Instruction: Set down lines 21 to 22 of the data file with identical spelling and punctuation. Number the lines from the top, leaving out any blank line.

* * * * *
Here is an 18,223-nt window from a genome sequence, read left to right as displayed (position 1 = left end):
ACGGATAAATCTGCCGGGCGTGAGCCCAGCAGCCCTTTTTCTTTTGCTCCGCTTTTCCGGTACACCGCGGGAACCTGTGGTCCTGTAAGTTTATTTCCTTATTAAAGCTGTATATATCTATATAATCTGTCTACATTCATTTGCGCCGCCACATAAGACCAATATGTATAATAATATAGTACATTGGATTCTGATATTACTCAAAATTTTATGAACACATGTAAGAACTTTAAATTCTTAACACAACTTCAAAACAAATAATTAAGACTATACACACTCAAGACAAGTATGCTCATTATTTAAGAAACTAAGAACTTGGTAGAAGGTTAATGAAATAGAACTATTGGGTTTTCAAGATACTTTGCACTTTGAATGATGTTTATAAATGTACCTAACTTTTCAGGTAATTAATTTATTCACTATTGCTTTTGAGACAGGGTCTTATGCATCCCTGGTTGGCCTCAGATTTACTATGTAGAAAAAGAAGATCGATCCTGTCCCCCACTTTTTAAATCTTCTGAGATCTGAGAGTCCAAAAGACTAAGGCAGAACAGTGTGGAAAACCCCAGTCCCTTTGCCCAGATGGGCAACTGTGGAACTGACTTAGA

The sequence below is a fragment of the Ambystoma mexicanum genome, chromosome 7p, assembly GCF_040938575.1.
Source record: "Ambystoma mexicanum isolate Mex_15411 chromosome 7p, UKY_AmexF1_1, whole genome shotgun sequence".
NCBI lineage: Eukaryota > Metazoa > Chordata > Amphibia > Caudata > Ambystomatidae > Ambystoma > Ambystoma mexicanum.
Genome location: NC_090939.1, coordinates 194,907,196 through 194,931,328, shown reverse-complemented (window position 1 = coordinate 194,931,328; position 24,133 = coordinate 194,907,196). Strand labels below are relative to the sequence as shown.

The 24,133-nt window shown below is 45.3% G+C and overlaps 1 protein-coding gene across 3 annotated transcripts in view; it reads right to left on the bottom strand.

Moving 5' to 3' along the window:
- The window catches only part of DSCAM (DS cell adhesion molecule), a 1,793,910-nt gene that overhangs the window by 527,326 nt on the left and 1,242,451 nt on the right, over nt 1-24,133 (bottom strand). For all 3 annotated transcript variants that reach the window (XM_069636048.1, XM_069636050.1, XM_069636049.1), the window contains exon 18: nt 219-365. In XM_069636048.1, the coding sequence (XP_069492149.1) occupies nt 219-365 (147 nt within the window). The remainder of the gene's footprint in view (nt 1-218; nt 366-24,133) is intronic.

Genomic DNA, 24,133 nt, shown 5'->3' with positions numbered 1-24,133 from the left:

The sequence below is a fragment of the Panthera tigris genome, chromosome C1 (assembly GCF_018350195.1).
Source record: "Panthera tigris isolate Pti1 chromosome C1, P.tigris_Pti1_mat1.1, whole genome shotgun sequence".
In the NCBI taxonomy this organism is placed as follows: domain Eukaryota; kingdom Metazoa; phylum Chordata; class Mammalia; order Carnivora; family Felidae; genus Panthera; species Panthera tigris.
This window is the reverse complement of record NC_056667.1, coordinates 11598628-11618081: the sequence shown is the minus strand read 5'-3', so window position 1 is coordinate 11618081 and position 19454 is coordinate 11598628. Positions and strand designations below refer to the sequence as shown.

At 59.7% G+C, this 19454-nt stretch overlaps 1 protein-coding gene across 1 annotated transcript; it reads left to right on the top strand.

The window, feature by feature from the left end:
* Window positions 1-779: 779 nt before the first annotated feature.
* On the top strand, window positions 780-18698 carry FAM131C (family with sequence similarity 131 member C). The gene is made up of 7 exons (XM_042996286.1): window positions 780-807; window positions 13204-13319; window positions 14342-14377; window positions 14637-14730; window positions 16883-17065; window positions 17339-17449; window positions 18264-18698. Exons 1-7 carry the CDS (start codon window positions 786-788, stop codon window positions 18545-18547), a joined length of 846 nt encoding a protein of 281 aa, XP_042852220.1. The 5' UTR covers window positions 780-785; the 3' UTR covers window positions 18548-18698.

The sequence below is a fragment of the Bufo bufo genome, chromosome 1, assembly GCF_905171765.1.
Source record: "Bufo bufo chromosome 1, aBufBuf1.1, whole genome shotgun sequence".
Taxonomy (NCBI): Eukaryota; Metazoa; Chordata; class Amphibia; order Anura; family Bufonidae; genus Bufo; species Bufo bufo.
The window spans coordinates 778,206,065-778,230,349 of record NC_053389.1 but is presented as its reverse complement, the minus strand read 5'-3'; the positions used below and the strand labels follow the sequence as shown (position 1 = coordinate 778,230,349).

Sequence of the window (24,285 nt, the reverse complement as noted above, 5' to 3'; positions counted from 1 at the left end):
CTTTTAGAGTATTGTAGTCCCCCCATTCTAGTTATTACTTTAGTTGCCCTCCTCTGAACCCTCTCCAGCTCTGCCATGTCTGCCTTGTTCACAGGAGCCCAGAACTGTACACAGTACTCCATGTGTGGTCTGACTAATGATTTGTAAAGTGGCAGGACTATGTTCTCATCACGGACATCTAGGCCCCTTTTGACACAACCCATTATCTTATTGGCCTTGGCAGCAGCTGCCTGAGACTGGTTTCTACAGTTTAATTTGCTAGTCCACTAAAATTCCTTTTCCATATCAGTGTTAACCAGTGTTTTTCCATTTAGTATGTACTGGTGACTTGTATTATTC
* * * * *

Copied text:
Taxonomy (NCBI): Eukaryota; Metazoa; Chordata; class Amphibia; order Anura; family Bufonidae; genus Bufo; species Bufo bufo.
The window spans coordinates 778,206,065-778,230,349 of record NC_053389.1 but is presented as its reverse complement, the minus strand read 5'-3'; the positions used below and the strand labels follow the sequence as shown (position 1 = coordinate 778,230,349).